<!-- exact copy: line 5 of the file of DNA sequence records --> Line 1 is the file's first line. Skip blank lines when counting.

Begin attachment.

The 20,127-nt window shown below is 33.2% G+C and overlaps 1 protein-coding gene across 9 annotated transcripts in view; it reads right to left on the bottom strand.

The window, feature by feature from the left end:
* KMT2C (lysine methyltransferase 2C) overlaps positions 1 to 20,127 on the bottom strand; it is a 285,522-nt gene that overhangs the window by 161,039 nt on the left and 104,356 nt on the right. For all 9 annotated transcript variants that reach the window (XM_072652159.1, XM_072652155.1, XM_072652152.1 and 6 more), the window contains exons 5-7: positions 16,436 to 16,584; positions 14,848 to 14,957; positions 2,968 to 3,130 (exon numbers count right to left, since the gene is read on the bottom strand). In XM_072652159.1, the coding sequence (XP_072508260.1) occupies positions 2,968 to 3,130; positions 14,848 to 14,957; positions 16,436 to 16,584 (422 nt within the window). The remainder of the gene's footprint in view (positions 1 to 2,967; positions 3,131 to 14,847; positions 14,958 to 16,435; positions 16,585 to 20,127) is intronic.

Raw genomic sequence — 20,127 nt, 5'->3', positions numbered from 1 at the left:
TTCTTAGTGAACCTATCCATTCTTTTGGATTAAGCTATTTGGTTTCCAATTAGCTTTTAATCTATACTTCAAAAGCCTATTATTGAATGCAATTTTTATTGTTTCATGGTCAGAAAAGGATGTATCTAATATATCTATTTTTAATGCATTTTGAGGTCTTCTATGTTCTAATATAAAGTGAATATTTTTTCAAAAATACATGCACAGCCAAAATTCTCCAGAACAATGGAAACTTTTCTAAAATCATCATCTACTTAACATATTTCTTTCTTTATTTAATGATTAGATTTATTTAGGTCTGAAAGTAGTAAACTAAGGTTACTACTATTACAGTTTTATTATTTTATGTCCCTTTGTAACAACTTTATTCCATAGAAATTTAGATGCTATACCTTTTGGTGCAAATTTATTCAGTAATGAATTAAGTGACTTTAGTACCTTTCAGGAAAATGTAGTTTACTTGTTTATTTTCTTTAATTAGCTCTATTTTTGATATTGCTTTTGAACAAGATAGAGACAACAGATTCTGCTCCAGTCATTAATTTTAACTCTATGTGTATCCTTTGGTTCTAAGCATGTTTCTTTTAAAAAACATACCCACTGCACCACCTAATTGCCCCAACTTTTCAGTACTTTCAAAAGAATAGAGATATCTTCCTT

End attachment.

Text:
TTCTTAGTGAACCTATCCATTCTTTTGGATTAAGCTATTTGGTTTCCAATTAGCTTTTAATCTATACTTCAAAAGCCTATTATTGAATGCAATTTTTATTGTTTCATGGTCAGAAAAGGATGTATCTAATATATCTATTTTTAATGCATTTTGAGGTCTTCTATGTTCTAATATAAAGTGAATATTTTTTCAAAAATACATGCACAGCCAAAATTCTCCAGAACAATGGAAACTTTTCTAAAATCATCATCTACTTAACATATTTCTTTCTTTATTTAATGATTAGATTTATTTAGGTCTGAAAGTAGTAAACTAAGGTTACTACTATTACAGTTTTATTATTTTATGTCCCTTTGTAACAACTTTATTCCATAGAAATTTAGATGCTATACCTTTTGGTGCAAATTTATTCAGTAATGAATTAAGTGACTTTAGTACCTTTCAGGAAAATGTAGTTTACTTGTTTATTTTCTTTAATTAGCTCTATTTTTGATATTGCTTTTGAACAAGATAGAGACAACAGATTCTGCTCCAGTCATTAATTTTAACTCTATGTGTATCCTTTGGTTCTAAGCATGTTTCTTTTAAAAAACATACCCACTGCACCACCTAATTGCCCCAACTTTTCAGTACTTTCAAAAGAATAGAGATATCTTCCTT